Super Duper Alice Cooper (2DVD/BR/CD – £37 Love Music Glasgow)
I do love a good music documentary, which is probably just as well as they seem to be coming down the pipeline at an impressive rate these days. I blame Anvil. But few musicians warrant a film biog more than Alice Cooper. And when the film, Super Duper Alice Cooper, comes courtesy of Banger Productions (Metal: A Headbanger’s Journey, VH1’s Metal Evolution and Rush: Beyond the Lighted Stage) then the prospects are very promising indeed. Hot on the heels of a limited cinema run comes the release on DVD and Blu Ray. I hadn’t expected this to come out until later in 2014 so it’s a nice surprise to have a copy so soon but does it live up to its promise?
Unexpectedly, the film takes the form of an extended montage. There is no footage of the interviewees as they are now, Alice and co-stars providing only voice-overs to the stream of archive footage and images. The 87min running time is a bit miserly for such a huge and important story so the film focuses squarely on Alice the man and performer with little discussion of the music or discography. And even then it all feels a bit breathless. The movie hurtles from anecdote to anecdote faster than you can say “Michael Bruce”. Which no-one here does. Not even once. The pace and the effect of only hearing the protagonists’ voices renders the whole thing strangely flat. And as the film progresses it is rarely as exciting or as moving as it should be.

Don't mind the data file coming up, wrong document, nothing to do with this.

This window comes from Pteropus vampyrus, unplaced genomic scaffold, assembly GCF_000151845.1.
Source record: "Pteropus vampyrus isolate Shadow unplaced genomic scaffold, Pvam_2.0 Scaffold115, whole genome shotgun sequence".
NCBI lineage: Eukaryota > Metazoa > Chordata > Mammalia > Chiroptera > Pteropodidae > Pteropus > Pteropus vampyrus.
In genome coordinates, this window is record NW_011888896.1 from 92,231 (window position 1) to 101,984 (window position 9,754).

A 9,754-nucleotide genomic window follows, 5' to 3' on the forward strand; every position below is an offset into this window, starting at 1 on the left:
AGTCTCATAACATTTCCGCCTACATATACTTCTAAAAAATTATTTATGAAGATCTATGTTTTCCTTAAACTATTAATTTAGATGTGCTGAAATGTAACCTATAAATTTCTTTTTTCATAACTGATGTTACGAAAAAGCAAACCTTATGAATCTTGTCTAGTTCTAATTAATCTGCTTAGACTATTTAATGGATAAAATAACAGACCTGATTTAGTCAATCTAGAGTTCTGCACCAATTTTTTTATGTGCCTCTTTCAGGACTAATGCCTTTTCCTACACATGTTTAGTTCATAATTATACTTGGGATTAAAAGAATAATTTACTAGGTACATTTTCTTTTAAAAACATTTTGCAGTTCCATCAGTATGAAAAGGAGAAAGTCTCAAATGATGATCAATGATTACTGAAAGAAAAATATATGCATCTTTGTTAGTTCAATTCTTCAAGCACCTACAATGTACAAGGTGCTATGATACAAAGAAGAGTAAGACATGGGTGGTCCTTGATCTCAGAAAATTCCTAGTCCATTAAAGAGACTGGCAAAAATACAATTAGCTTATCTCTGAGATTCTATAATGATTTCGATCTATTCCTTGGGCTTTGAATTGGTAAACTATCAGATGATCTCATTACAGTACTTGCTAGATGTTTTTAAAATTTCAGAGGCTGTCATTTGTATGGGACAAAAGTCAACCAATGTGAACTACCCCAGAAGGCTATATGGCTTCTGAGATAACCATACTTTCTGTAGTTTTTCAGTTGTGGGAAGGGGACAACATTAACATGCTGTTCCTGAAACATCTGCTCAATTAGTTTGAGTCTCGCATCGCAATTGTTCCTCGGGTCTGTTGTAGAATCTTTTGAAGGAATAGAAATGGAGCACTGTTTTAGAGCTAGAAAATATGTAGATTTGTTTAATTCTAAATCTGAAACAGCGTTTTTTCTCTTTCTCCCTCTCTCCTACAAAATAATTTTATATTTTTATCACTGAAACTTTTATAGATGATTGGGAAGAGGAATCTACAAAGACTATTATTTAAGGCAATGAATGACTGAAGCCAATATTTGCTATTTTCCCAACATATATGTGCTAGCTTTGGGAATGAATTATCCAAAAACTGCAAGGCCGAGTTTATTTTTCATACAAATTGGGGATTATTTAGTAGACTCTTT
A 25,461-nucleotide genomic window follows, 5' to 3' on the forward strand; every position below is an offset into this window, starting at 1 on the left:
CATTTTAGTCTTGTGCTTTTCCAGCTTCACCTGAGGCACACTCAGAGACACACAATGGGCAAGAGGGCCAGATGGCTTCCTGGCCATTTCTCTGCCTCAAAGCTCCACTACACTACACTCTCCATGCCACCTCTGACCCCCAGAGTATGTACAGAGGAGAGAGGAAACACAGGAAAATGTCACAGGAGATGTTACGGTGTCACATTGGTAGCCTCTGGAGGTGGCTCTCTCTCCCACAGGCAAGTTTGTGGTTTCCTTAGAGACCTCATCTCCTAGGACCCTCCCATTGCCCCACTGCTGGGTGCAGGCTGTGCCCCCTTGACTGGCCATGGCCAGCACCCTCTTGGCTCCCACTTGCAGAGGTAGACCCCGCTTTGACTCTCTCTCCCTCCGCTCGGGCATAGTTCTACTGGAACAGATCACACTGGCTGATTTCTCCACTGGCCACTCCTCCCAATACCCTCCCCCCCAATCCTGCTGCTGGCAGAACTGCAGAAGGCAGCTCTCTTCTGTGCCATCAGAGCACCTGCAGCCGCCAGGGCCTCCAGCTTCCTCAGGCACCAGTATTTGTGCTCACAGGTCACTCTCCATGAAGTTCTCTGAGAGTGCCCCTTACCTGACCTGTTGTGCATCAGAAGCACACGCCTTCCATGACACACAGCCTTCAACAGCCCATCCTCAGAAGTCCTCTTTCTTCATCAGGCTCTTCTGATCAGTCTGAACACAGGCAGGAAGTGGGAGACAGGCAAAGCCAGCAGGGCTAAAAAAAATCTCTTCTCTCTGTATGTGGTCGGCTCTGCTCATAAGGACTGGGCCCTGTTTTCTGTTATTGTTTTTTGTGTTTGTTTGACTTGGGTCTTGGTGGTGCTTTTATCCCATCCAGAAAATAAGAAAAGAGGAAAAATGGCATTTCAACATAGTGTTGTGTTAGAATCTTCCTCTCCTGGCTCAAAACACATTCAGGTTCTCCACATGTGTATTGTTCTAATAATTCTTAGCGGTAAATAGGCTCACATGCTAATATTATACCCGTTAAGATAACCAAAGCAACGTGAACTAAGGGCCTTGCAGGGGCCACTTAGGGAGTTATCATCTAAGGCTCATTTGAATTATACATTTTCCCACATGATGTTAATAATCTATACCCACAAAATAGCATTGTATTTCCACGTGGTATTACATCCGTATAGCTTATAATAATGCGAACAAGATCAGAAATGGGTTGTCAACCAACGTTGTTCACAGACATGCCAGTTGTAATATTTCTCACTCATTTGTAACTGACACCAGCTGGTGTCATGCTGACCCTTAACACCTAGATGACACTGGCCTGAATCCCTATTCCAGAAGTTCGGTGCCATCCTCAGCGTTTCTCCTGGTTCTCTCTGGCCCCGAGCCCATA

On the plus side, the film is a veritable treasure trove of visual material and, by cutting out the modern-day talking heads, a lot of this good stuff is crammed into the brief running time. I can understand the impulse to prioritise the historical footage but the filmmakers haven’t employed it with the dramatic and powerful effect of a film like Julien Temple’s The Filth and the Fury which took a similar approach. For long-time fans there are interesting and fresh insights into Alice’s life. Without spoiling too much, Dennis Dunaway’s recollections as the original band drift apart are sad and surprising and there is fascinating new light shed on Cooper’s addictions. The portrayal of the singer’s descent is harrowing enough to set-up a satisfying feel-good ending, as a healthier, happier Alice bounces back into action in the 80s with support from guitar-gunslinger (literally!) Kane “Rambo” Roberts. Nothing is said of his later career which seems strange as I felt that the reunion of the remaining original members with producer Bob Ezrin for Welcome 2 My Nightmare would have been a satisfying way to bring the story up to date and also full circle.